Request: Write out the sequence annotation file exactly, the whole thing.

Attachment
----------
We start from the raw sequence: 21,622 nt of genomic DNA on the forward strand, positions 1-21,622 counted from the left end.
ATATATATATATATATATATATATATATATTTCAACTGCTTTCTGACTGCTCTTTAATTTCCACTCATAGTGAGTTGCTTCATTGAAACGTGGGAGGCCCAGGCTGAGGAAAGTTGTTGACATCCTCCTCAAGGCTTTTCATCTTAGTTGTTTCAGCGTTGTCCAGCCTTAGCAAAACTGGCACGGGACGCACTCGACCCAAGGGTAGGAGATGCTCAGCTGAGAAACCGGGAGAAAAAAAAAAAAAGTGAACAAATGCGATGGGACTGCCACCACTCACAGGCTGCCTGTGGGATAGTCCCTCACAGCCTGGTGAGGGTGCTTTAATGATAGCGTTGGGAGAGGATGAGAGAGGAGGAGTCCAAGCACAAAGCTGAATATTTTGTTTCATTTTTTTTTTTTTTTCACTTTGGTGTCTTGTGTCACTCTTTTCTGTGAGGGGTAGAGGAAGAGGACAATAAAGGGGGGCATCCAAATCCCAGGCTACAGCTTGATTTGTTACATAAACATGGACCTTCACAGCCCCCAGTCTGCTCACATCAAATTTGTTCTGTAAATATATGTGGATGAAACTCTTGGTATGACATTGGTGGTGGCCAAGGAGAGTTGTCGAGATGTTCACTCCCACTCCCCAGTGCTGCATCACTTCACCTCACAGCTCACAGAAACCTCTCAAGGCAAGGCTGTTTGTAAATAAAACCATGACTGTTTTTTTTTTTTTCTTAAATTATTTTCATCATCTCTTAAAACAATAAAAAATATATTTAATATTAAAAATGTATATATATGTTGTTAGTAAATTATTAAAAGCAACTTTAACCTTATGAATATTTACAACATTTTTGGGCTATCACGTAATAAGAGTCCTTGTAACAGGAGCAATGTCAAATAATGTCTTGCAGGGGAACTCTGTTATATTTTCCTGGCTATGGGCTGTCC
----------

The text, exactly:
We start from the raw sequence: 21,622 nt of genomic DNA on the forward strand, positions 1-21,622 counted from the left end.
ATATATATATATATATATATATATATATATTTCAACTGCTTTCTGACTGCTCTTTAATTTCCACTCATAGTGAGTTGCTTCATTGAAACGTGGGAGGCCCAGGCTGAGGAAAGTTGTTGACATCCTCCTCAAGGCTTTTCATCTTAGTTGTTTCAGCGTTGTCCAGCCTTAGCAAAACTGGCACGGGACGCACTCGACCCAAGGGTAGGAGATGCTCAGCTGAGAAACCGGGAGAAAAAAAAAAAAAGTGAACAAATGCGATGGGACTGCCACCACTCACAGGCTGCCTGTGGGATAGTCCCTCACAGCCTGGTGAGGGTGCTTTAATGATAGCGTTGGGAGAGGATGAGAGAGGAGGAGTCCAAGCACAAAGCTGAATATTTTGTTTCATTTTTTTTTTTTTTTCACTTTGGTGTCTTGTGTCACTCTTTTCTGTGAGGGGTAGAGGAAGAGGACAATAAAGGGGGGCATCCAAATCCCAGGCTACAGCTTGATTTGTTACATAAACATGGACCTTCACAGCCCCCAGTCTGCTCACATCAAATTTGTTCTGTAAATATATGTGGATGAAACTCTTGGTATGACATTGGTGGTGGCCAAGGAGAGTTGTCGAGATGTTCACTCCCACTCCCCAGTGCTGCATCACTTCACCTCACAGCTCACAGAAACCTCTCAAGGCAAGGCTGTTTGTAAATAAAACCATGACTGTTTTTTTTTTTTTCTTAAATTATTTTCATCATCTCTTAAAACAATAAAAAATATATTTAATATTAAAAATGTATATATATGTTGTTAGTAAATTATTAAAAGCAACTTTAACCTTATGAATATTTACAACATTTTTGGGCTATCACGTAATAAGAGTCCTTGTAACAGGAGCAATGTCAAATAATGTCTTGCAGGGGAACTCTGTTATATTTTCCTGGCTATGGGCTGTCC